Now, it was on to the hardest part of all - unscrewing the lens cell. 


The set screw was painted over and would not budge.  Not one bit.


It was clear from the beginning that this was going to be a big problem.  Not only was the tiny set screw covered with gobs of paint, but the entire joint was painted over.  It would have to be scored without damaging the tube, and even then, who knows how much paint had gotten under the threads?  Club member Gardner G decided to take a crack at it.  We were at his house all afternoon, as he poured paint thinner around the circumference of the lens cell.  The set screw was toast after one or two efforts, so he decided to simply drill it out.  This is a challenge also; you want to drill out the screw without going so deep that you damage the aluminum tube. After he drilled out the screw and poured who-knows-how-much paint thinner around the joint, the lens cell would theoretically simply unscrew.  


No matter how much we torqued on the lens cell, it would not budge.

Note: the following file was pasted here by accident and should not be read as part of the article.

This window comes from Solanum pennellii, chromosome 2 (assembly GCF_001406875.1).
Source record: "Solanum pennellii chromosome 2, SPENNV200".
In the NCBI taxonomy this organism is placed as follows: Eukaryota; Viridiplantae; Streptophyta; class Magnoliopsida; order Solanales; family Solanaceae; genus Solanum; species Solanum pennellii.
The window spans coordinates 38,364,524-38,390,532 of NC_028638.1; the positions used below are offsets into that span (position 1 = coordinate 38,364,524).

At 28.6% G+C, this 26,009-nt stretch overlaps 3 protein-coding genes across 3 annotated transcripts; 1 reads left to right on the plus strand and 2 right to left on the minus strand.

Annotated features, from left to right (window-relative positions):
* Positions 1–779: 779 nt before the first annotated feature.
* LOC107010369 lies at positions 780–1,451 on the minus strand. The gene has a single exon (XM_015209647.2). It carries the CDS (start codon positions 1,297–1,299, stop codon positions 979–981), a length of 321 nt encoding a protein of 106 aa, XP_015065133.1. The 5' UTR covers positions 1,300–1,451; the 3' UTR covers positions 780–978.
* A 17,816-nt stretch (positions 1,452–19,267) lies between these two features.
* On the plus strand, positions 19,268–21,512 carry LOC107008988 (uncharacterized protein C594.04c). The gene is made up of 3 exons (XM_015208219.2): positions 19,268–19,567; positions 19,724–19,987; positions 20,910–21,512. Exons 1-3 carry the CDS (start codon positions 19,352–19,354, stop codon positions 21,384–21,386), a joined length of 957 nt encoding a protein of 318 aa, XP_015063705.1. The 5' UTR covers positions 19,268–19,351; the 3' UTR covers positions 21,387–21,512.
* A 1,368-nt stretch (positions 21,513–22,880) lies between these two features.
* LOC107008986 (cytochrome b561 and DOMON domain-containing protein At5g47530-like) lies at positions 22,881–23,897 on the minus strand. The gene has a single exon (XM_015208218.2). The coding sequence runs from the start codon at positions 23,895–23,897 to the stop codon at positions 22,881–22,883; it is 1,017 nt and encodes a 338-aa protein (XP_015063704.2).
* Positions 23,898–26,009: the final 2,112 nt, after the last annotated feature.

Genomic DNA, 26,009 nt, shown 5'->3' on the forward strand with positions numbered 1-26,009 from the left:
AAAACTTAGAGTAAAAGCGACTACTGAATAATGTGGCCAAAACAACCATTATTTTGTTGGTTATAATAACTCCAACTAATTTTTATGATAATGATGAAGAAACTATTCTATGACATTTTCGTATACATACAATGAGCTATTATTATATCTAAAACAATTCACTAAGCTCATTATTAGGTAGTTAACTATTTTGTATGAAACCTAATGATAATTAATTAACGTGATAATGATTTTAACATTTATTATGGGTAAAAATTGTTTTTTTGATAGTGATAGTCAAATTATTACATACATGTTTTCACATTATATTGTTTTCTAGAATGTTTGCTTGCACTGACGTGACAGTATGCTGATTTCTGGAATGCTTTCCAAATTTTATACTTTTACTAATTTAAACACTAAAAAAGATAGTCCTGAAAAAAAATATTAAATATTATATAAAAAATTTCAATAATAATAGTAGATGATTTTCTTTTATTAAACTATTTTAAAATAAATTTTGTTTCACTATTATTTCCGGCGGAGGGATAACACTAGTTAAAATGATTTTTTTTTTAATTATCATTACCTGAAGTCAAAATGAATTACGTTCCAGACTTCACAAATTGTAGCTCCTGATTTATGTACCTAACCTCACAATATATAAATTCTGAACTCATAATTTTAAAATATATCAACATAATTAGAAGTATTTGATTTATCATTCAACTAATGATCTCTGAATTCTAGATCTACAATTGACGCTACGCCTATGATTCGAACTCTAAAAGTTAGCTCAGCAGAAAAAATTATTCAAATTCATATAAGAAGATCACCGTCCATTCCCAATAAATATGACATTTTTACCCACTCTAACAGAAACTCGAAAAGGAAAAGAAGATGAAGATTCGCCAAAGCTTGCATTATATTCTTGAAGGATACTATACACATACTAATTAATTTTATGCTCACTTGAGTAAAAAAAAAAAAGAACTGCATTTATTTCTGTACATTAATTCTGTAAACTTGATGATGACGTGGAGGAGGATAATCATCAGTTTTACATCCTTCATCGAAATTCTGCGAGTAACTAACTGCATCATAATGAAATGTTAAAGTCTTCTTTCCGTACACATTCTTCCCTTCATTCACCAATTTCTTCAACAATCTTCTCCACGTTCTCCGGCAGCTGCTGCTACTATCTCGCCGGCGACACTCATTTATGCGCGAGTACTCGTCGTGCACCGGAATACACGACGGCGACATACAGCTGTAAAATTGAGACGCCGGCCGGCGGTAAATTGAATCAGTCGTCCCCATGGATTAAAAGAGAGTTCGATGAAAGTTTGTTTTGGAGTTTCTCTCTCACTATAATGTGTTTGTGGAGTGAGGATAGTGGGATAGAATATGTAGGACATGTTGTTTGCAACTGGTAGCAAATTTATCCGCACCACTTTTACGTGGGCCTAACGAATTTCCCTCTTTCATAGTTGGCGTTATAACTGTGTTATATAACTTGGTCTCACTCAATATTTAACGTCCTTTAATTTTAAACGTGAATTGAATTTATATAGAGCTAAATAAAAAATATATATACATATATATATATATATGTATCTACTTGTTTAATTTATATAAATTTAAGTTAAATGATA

The next day, I went to the hardware store and bought two sets of strap wrenches (the rubber ones that plumbers use.)  I took the scope back to Pat A's house (he lives closer than Gardner) and we systematically broke the strap wrenches.  Then Pat had an idea.  He knew of a stronger kind of strap wrench, that used a sandpaper-like serpentine belt instead of a rubber strap.  We found one, later that morning.  With three of us alternately holding down the tube and taking turns cranking on the strap wrench, the lens cell freed itself with such a loud CRACK that I thought we'd broken the lens.  It was that loud.  We hurredly rushed over to the front of the tube to check that the lens was OK.  Verifying that we had not broken the lens in two, we jumped and high-fived each other.  Success!

With the pieces apart, I took the tube to an auto body shop to have it painted.  This took a frustrating amount of time.  Auto body shops want to paint cars, they couldn't care less about some guy with a tube.  Still, about a month, and $172 later, the tube, now painted regulation Corvette-White, was ready for the parts.

The parts, laid out and ready for assembly